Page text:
Solar Company says there are not enough panels made in the United States | News, Sports, Jobs
Although there are a number of solar projects planned for Chautauqua County, some of them are slow to be built after gaining approval, due to supply chain issues and the fact that the United States USA is unable to manufacture enough to meet requirements.
At the recent county Industrial Development Agency meeting, Adam Rizzo with Solar Liberty discussed how President Biden decided not to impose tariffs on solar panels and the impact of that decision not only on their business , but also on other solar companies.
“We were a bit caught off guard earlier this year with potential tariffs on imported solar panels that no one anticipated,” Rizzo said. “It shook up the solar industry a bit because everyone was afraid to import solar panels because you didn’t know what the potential tariffs would be on that equipment and they could also be retroactive. This pretty much put a pause on every project being developed and looking to build until this was resolved.
The Associated Press reported on June 6 that Biden had ordered emergency measures to boost supplies for crucial U.S. solar manufacturers and declared a two-year tariff exemption on Southeast Asian solar panels as he was trying to jump-start progress toward his climate change goals.
Rizzo called Biden’s decision a “a good thing for the industry” and said solar panels are again imported. “There simply aren’t enough solar panels being produced in the United States right now to meet industry demand,” he said.
Solar Liberty has been approved for several solar projects in Chautauqua County, including Ashville and SUNY Fredonia. At the last county IDA meeting, they received approval for two projects in Portland and began discussions for another on Route 60, Pomfret.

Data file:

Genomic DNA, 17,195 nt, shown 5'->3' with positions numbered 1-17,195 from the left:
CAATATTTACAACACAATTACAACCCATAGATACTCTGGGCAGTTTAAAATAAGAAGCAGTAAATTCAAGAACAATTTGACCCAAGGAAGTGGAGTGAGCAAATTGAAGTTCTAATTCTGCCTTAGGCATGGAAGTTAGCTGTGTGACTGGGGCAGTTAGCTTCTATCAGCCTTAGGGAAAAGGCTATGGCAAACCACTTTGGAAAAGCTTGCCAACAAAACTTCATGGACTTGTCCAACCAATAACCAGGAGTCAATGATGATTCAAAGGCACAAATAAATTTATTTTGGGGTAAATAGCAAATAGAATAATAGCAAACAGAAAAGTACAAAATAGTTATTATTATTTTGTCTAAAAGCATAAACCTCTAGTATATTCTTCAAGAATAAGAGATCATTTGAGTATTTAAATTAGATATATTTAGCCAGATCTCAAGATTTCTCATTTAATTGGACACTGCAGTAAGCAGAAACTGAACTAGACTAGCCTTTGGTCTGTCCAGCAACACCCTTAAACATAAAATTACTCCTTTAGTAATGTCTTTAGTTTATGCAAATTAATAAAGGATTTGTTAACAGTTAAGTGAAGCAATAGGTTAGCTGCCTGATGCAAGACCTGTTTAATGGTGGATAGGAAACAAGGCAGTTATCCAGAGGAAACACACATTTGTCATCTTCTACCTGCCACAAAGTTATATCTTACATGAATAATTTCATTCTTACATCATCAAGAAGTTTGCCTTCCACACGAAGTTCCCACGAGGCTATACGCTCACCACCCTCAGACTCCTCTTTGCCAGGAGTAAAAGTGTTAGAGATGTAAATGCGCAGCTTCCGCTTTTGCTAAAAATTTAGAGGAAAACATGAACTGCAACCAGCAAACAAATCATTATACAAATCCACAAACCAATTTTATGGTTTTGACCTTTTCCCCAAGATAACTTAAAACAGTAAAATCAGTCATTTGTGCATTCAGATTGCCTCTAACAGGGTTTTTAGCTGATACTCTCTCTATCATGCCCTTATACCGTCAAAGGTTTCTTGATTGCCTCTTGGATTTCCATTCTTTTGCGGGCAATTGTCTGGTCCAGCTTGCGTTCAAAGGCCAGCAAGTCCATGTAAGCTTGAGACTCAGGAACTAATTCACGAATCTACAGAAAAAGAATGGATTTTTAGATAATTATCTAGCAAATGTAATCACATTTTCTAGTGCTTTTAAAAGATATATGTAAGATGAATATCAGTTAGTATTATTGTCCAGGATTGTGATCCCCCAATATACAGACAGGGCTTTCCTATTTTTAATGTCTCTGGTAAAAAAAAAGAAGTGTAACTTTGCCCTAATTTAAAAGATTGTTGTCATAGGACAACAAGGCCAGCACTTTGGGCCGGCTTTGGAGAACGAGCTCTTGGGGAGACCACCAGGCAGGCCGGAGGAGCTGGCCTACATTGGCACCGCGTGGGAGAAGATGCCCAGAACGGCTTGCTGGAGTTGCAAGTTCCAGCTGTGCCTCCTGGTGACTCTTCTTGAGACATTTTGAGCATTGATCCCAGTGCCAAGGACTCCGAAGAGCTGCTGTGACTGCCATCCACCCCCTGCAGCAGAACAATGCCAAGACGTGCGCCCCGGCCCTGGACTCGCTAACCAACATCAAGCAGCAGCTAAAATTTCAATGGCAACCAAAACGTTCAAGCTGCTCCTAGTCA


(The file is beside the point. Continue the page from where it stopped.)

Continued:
Rizzo was also asked about his company’s supply chain issues, particularly with China shutting down due to COVID concerns.
“It definitely pushed back our completion dates for our projects,” he said. “Unfortunately, equipment that used to be readily available in three or four weeks now takes us many, many weeks to get it. Some of the transformers and different pieces of equipment are 52 weeks from the time you order them.
Delays also make costs an issue. “It has also resulted in price increases for us on many of these electrical components,” Rizzo said.
Nathan Rizzo, also of Solar Liberty, noted that the solar panels come with a 25-year warranty.
He said the solar panels slowly start to degrade over time. “They will degrade by about 2% in the first year and 0.2% each year thereafter. Even after a warranty period of 25 years, the modules will produce around 10% less energy,” he said.
With a viable lifespan, Nathan Rizzo said they expect their projects to last 30 to 35 years. Once the deals are done, he said they might want to renegotiate to keep the solar projects in place, before dismantling them and sending the various parts to recycling centers.
In February, the Agriculture and Farmland Protection Board and County Planning Department created a decommissioning template for municipalities to use when approving solar projects.